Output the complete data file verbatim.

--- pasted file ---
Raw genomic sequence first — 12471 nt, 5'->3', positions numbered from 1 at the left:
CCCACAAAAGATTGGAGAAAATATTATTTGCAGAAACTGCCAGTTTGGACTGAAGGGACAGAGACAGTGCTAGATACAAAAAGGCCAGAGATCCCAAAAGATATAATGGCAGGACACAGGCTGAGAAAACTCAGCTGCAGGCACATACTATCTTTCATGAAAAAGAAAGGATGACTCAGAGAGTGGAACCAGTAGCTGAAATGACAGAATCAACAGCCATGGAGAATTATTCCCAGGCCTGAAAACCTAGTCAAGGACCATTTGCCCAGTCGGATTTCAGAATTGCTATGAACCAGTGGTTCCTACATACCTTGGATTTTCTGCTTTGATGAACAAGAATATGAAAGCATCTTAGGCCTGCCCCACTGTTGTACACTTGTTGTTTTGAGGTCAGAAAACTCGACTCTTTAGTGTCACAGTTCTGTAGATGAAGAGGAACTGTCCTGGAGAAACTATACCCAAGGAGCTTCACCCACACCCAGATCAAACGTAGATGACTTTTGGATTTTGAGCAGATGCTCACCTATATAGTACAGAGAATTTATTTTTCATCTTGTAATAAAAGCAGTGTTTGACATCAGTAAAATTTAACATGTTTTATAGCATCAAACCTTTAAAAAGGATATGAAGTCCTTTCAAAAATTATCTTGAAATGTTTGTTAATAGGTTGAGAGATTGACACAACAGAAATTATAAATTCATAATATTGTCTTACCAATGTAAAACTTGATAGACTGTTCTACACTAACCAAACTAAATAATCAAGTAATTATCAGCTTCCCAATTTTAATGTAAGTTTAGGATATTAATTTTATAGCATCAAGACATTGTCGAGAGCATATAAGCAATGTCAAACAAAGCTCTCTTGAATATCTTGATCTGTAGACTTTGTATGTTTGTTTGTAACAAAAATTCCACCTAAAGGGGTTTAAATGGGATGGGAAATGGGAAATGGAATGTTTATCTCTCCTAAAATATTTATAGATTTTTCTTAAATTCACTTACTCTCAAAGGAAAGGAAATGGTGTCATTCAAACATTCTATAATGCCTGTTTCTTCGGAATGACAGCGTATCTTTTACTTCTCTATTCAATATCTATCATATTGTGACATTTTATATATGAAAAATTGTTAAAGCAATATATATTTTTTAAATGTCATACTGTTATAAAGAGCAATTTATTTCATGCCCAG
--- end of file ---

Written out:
Raw genomic sequence first — 12471 nt, 5'->3', positions numbered from 1 at the left:
CCCACAAAAGATTGGAGAAAATATTATTTGCAGAAACTGCCAGTTTGGACTGAAGGGACAGAGACAGTGCTAGATACAAAAAGGCCAGAGATCCCAAAAGATATAATGGCAGGACACAGGCTGAGAAAACTCAGCTGCAGGCACATACTATCTTTCATGAAAAAGAAAGGATGACTCAGAGAGTGGAACCAGTAGCTGAAATGACAGAATCAACAGCCATGGAGAATTATTCCCAGGCCTGAAAACCTAGTCAAGGACCATTTGCCCAGTCGGATTTCAGAATTGCTATGAACCAGTGGTTCCTACATACCTTGGATTTTCTGCTTTGATGAACAAGAATATGAAAGCATCTTAGGCCTGCCCCACTGTTGTACACTTGTTGTTTTGAGGTCAGAAAACTCGACTCTTTAGTGTCACAGTTCTGTAGATGAAGAGGAACTGTCCTGGAGAAACTATACCCAAGGAGCTTCACCCACACCCAGATCAAACGTAGATGACTTTTGGATTTTGAGCAGATGCTCACCTATATAGTACAGAGAATTTATTTTTCATCTTGTAATAAAAGCAGTGTTTGACATCAGTAAAATTTAACATGTTTTATAGCATCAAACCTTTAAAAAGGATATGAAGTCCTTTCAAAAATTATCTTGAAATGTTTGTTAATAGGTTGAGAGATTGACACAACAGAAATTATAAATTCATAATATTGTCTTACCAATGTAAAACTTGATAGACTGTTCTACACTAACCAAACTAAATAATCAAGTAATTATCAGCTTCCCAATTTTAATGTAAGTTTAGGATATTAATTTTATAGCATCAAGACATTGTCGAGAGCATATAAGCAATGTCAAACAAAGCTCTCTTGAATATCTTGATCTGTAGACTTTGTATGTTTGTTTGTAACAAAAATTCCACCTAAAGGGGTTTAAATGGGATGGGAAATGGGAAATGGAATGTTTATCTCTCCTAAAATATTTATAGATTTTTCTTAAATTCACTTACTCTCAAAGGAAAGGAAATGGTGTCATTCAAACATTCTATAATGCCTGTTTCTTCGGAATGACAGCGTATCTTTTACTTCTCTATTCAATATCTATCATATTGTGACATTTTATATATGAAAAATTGTTAAAGCAATATATATTTTTTAAATGTCATACTGTTATAAAGAGCAATTTATTTCATGCCCAG